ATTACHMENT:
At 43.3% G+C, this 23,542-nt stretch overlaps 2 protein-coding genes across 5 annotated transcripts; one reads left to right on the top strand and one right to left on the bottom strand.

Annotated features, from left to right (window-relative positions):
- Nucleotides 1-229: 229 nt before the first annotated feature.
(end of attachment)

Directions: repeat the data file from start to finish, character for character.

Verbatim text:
At 43.3% G+C, this 23,542-nt stretch overlaps 2 protein-coding genes across 5 annotated transcripts; one reads left to right on the top strand and one right to left on the bottom strand.

Annotated features, from left to right (window-relative positions):
- Nucleotides 1-229: 229 nt before the first annotated feature.